RECIPE: Apricot almond freezer jam

Preserve your summer apricot harvest with an easy and simple jam recipe. Photo: Amelia Ames

UTAH, July 26, 2013 — By the end of July, people with apricot trees have quickly become overwhelmed by the abundance of fruit. Apricots ripen almost all at once, and at the peak of their season, it is a veritable downpour of fuzzy little fruits, much to the delight of any wildlife lurking nearby.

Stepping onto a rotten apricot in the lawn is no fun at all so many load them up into plastic grocery bags with the best of intentions. A few days later, nothing has been done, the apricots have gone mushy, and people begin to take covert measures such as leaving them in the cars of unsuspecting friends and strangers hoping they will make use of them before it is too late.

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Before you take the desperate step of breaking and entering to rid yourself of the guilt brought about by letting such little golden gems go to waste, consider making jam.

Freezer jam is a culinary gift that makes preserving your harvest a little less daunting. Jam concentrates all of the apricot flavor and keeps it locked at peak freshness extending your personal apricot season throughout the whole year. 

This jam recipe is special because you do not need to peel the apricots and you can make it in an hour. It is special because you can use your overripe mushy apricots as long as they are still fresh and not moldy.

This jam is special because the addition of almond extract takes things to a whole new level.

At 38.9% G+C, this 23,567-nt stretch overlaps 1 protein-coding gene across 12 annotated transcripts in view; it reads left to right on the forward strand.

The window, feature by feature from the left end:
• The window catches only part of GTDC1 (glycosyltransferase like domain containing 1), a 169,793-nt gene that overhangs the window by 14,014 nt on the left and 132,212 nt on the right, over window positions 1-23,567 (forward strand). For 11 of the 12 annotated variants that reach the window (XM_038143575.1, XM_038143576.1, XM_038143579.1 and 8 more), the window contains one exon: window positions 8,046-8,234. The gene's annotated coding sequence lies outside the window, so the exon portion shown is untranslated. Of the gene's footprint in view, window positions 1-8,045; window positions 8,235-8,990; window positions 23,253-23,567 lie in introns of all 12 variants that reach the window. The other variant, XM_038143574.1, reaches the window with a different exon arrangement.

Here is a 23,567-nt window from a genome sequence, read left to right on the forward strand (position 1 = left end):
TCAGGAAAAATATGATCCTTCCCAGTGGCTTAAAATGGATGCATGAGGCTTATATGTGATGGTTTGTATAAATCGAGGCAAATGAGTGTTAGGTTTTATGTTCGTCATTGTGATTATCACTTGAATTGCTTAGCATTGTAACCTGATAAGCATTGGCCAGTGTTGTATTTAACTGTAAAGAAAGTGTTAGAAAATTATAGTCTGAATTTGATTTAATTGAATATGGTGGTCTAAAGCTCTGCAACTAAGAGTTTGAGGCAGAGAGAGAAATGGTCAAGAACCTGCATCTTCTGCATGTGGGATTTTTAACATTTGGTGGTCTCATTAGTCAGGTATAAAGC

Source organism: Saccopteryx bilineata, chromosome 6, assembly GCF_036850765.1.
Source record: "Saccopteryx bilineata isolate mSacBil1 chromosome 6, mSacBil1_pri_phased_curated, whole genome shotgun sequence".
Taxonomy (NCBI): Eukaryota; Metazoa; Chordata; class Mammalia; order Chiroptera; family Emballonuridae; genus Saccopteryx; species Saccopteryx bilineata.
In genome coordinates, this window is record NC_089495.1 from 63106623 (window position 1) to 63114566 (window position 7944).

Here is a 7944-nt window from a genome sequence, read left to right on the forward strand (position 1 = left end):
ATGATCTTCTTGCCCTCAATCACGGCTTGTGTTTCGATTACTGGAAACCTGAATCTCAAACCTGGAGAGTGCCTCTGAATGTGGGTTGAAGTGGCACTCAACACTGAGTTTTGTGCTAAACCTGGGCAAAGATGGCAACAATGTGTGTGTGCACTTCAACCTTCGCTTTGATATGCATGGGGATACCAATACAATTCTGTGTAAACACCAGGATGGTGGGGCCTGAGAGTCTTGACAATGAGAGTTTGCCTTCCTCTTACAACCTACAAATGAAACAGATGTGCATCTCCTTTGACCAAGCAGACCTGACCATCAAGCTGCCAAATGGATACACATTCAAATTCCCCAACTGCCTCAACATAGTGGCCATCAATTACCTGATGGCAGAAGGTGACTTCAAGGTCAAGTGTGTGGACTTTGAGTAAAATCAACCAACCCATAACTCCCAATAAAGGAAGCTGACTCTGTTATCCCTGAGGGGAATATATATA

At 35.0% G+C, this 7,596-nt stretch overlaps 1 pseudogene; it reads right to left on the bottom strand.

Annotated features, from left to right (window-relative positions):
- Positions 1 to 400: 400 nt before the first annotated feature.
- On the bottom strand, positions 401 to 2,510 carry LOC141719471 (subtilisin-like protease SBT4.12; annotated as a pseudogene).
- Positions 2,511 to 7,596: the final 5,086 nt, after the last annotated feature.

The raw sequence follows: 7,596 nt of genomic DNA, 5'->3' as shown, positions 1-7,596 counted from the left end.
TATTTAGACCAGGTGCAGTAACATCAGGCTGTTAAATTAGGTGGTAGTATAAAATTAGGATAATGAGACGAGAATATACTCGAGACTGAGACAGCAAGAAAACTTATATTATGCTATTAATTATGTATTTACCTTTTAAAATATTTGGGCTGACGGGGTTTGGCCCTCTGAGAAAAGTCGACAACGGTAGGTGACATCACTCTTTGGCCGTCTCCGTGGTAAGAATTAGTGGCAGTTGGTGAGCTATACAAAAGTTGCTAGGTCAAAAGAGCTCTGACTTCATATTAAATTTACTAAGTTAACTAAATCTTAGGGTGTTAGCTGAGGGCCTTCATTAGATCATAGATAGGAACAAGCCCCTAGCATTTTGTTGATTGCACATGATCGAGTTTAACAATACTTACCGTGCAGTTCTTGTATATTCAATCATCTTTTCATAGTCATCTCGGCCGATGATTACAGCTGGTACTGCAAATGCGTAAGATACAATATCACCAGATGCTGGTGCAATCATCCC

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You should use very ripe apricots for this jam because ripening enhances the natural flavors, and the sugar content. Freezer jam must be kept in the refrigerator once thawed and is good for approximately 3 weeks.

It will last in the freezer for up to a year.


6-7 pounds of fresh apricots (should make about 4 cups of puree)

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9 tablespoons freshly squeezed lemon juice

¼ cup pectin

5 cups sugar

1 teaspoon almond extract


Wash and dry six 1 cup plastic heat-resistant containers with lids.

Rinse the apricots to clean them and remove the pits. If the fruits are very ripe you can split them open with your hands and the pits should come out easily.

Puree fruit in a food processor.

In a large heavy-bottom pot, over medium heat, combine 4 cups of apricot puree, lemon juice, and pectin. Bring to a boil and add the sugar all at once, stirring constantly at a rapid boil for 15 minutes.

To test the jam to see if it is thick enough, spoon a small amount onto a saucer. Place saucer with jam into the freezer for 20 seconds. The jam should be gummy and jelly-like when it is removed from the freezer.

Do not cook for longer than 20 minutes or the pectin will begin to break down.

When the jam is cooked, remove from heat and stir in the almond extract. Pour into plastic containers and cool (leaving lids unsealed) for approximately 2 hours. Seal lids and freeze. The jam is ready to eat as soon as it is chilled. Thaw and store jam to be eaten immediately in the refrigerator.

Makes approximately 6 cups of jam

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Amelia Ames

Amelia Ames is a food writer and reviewer for Communities @Washington Times.  Her column Kitchen Journeys seeks to find the best in food, and those that prepare it for us.  Read more of her recipes, reviews and news at Gastronomy Girl. She received a B.S. in Zoology-Entomology from Brigham Young University.

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